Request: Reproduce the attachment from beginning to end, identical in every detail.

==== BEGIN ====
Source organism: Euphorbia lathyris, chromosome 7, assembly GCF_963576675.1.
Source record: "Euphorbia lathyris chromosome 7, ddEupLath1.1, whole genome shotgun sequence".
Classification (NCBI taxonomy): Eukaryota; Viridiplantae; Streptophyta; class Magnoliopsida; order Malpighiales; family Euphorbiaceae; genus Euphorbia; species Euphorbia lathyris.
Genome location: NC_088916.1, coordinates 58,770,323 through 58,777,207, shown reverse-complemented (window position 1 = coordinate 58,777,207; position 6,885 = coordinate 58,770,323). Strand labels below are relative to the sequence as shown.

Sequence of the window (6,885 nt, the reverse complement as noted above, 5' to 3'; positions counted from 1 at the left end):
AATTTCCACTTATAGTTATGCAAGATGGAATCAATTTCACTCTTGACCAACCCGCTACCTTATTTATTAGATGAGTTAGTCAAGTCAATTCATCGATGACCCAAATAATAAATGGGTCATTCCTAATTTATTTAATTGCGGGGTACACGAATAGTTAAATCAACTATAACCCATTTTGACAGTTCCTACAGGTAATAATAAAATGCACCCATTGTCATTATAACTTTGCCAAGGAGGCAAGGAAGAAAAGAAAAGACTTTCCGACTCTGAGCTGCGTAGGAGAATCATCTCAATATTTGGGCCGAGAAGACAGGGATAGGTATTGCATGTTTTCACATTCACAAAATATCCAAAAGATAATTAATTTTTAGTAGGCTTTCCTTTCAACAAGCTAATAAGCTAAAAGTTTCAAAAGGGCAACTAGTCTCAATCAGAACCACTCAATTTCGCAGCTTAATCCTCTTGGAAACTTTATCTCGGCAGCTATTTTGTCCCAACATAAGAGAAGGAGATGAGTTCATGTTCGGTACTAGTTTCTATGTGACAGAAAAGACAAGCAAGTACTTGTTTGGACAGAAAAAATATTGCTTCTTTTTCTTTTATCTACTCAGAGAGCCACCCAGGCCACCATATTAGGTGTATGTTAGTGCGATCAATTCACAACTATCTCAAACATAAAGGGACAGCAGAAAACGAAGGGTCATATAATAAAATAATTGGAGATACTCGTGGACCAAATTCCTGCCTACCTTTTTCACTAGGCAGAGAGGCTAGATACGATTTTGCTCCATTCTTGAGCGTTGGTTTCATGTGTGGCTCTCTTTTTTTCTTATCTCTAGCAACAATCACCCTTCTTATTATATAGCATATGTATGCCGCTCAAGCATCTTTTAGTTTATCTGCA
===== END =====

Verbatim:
Source organism: Euphorbia lathyris, chromosome 7, assembly GCF_963576675.1.
Source record: "Euphorbia lathyris chromosome 7, ddEupLath1.1, whole genome shotgun sequence".
Classification (NCBI taxonomy): Eukaryota; Viridiplantae; Streptophyta; class Magnoliopsida; order Malpighiales; family Euphorbiaceae; genus Euphorbia; species Euphorbia lathyris.
Genome location: NC_088916.1, coordinates 58,770,323 through 58,777,207, shown reverse-complemented (window position 1 = coordinate 58,777,207; position 6,885 = coordinate 58,770,323). Strand labels below are relative to the sequence as shown.

Sequence of the window (6,885 nt, the reverse complement as noted above, 5' to 3'; positions counted from 1 at the left end):
AATTTCCACTTATAGTTATGCAAGATGGAATCAATTTCACTCTTGACCAACCCGCTACCTTATTTATTAGATGAGTTAGTCAAGTCAATTCATCGATGACCCAAATAATAAATGGGTCATTCCTAATTTATTTAATTGCGGGGTACACGAATAGTTAAATCAACTATAACCCATTTTGACAGTTCCTACAGGTAATAATAAAATGCACCCATTGTCATTATAACTTTGCCAAGGAGGCAAGGAAGAAAAGAAAAGACTTTCCGACTCTGAGCTGCGTAGGAGAATCATCTCAATATTTGGGCCGAGAAGACAGGGATAGGTATTGCATGTTTTCACATTCACAAAATATCCAAAAGATAATTAATTTTTAGTAGGCTTTCCTTTCAACAAGCTAATAAGCTAAAAGTTTCAAAAGGGCAACTAGTCTCAATCAGAACCACTCAATTTCGCAGCTTAATCCTCTTGGAAACTTTATCTCGGCAGCTATTTTGTCCCAACATAAGAGAAGGAGATGAGTTCATGTTCGGTACTAGTTTCTATGTGACAGAAAAGACAAGCAAGTACTTGTTTGGACAGAAAAAATATTGCTTCTTTTTCTTTTATCTACTCAGAGAGCCACCCAGGCCACCATATTAGGTGTATGTTAGTGCGATCAATTCACAACTATCTCAAACATAAAGGGACAGCAGAAAACGAAGGGTCATATAATAAAATAATTGGAGATACTCGTGGACCAAATTCCTGCCTACCTTTTTCACTAGGCAGAGAGGCTAGATACGATTTTGCTCCATTCTTGAGCGTTGGTTTCATGTGTGGCTCTCTTTTTTTCTTATCTCTAGCAACAATCACCCTTCTTATTATATAGCATATGTATGCCGCTCAAGCATCTTTTAGTTTATCTGCA